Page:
ESP Malfunction On Ford (Here Is How To Fix)

ESP Malfunction Ford

Noticing any kind of warning light or error message on your vehicle can be a heart-stopping moment – particularly when it’s not exactly clear what’s causing it or what you can do to make it go away.

If you’re worried that your Ford has some kind of ESP malfunction, you’ve come to the right place.

Fords have an ESP warning light to show that there may be some issue with the Electronic Stability Program, sometimes accompanied by an “Engine Malfunction” error message on the display.

There are many reasons why this shows up and a number of possible fixes.

Here are a few steps you need to take to fix an ESP malfunction, especially on a Ford vehicle, which includes:

Step 1: Reset the ESP

Step 2: Check the sensors

Step 3: Check the connections

Step 4: Enlist the help of a professional

What Is The ESP?

So that you can truly understand how this particular feature might malfunction, and how it could be fixed, we first need to know what we are actually talking about.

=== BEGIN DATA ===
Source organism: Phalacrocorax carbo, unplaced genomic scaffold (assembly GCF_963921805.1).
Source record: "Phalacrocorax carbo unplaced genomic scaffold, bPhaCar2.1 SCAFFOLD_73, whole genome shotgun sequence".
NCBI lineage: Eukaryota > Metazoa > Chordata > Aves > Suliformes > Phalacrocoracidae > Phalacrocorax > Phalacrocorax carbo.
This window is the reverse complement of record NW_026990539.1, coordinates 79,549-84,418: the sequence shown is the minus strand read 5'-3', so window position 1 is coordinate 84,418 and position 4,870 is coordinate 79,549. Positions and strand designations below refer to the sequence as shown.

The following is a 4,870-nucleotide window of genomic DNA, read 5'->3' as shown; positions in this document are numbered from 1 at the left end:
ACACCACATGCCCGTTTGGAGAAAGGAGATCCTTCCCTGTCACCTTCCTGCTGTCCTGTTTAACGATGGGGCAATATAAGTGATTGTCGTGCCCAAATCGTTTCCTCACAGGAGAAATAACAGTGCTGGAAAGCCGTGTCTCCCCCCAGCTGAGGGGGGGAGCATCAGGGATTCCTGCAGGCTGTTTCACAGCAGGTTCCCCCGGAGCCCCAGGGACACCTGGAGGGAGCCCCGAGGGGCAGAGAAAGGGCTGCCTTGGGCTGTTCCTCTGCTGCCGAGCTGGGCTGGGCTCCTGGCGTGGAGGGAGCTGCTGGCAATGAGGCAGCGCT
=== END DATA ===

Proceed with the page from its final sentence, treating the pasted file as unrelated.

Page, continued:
The ESP in your Ford is the Electronic Stability Program, which is often simply referred to as “stability control”. It is a complicated safety system that involves a lot of different parts, but its basic job is to assist you in maintaining control of your vehicle to stop you from spinning out and rolling over or getting into a collision.

It is important to note that the ESP in your Ford can’t prevent accidents on its own, but it can help to reduce the likelihood that they will occur due to lost control, and it can give you support in getting the vehicle stabilized again.

Read also >> Sensor Malfunction (Here Is How To Fix)

Read also >> Steering Wheel Malfunction: Problems; Diagnose (Fixed)

How Does ESP Work?

Your ESP is a relatively complex piece of kit.